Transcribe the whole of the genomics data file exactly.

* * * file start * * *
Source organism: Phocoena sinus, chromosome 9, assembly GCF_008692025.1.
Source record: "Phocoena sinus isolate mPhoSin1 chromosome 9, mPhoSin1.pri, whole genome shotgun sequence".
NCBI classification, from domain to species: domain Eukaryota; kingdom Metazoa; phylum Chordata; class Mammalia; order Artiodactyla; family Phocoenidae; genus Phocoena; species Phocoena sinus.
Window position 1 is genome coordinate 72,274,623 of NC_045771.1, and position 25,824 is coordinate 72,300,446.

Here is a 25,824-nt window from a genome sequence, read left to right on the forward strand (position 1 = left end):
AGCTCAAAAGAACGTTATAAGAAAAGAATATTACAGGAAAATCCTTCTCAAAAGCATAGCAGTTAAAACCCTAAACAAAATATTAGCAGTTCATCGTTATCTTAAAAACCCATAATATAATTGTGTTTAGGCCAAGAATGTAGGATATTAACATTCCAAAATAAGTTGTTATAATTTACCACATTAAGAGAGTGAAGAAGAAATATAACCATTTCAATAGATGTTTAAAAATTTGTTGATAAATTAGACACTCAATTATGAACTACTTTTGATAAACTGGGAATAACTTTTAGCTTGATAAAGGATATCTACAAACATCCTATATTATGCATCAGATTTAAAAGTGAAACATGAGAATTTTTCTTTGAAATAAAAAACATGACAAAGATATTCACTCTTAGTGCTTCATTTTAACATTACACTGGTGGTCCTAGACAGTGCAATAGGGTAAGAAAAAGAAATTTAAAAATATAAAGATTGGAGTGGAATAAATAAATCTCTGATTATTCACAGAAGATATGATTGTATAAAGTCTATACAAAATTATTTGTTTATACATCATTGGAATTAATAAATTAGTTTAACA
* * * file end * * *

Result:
Source organism: Phocoena sinus, chromosome 9, assembly GCF_008692025.1.
Source record: "Phocoena sinus isolate mPhoSin1 chromosome 9, mPhoSin1.pri, whole genome shotgun sequence".
NCBI classification, from domain to species: domain Eukaryota; kingdom Metazoa; phylum Chordata; class Mammalia; order Artiodactyla; family Phocoenidae; genus Phocoena; species Phocoena sinus.
Window position 1 is genome coordinate 72,274,623 of NC_045771.1, and position 25,824 is coordinate 72,300,446.

Here is a 25,824-nt window from a genome sequence, read left to right on the forward strand (position 1 = left end):
AGCTCAAAAGAACGTTATAAGAAAAGAATATTACAGGAAAATCCTTCTCAAAAGCATAGCAGTTAAAACCCTAAACAAAATATTAGCAGTTCATCGTTATCTTAAAAACCCATAATATAATTGTGTTTAGGCCAAGAATGTAGGATATTAACATTCCAAAATAAGTTGTTATAATTTACCACATTAAGAGAGTGAAGAAGAAATATAACCATTTCAATAGATGTTTAAAAATTTGTTGATAAATTAGACACTCAATTATGAACTACTTTTGATAAACTGGGAATAACTTTTAGCTTGATAAAGGATATCTACAAACATCCTATATTATGCATCAGATTTAAAAGTGAAACATGAGAATTTTTCTTTGAAATAAAAAACATGACAAAGATATTCACTCTTAGTGCTTCATTTTAACATTACACTGGTGGTCCTAGACAGTGCAATAGGGTAAGAAAAAGAAATTTAAAAATATAAAGATTGGAGTGGAATAAATAAATCTCTGATTATTCACAGAAGATATGATTGTATAAAGTCTATACAAAATTATTTGTTTATACATCATTGGAATTAATAAATTAGTTTAACA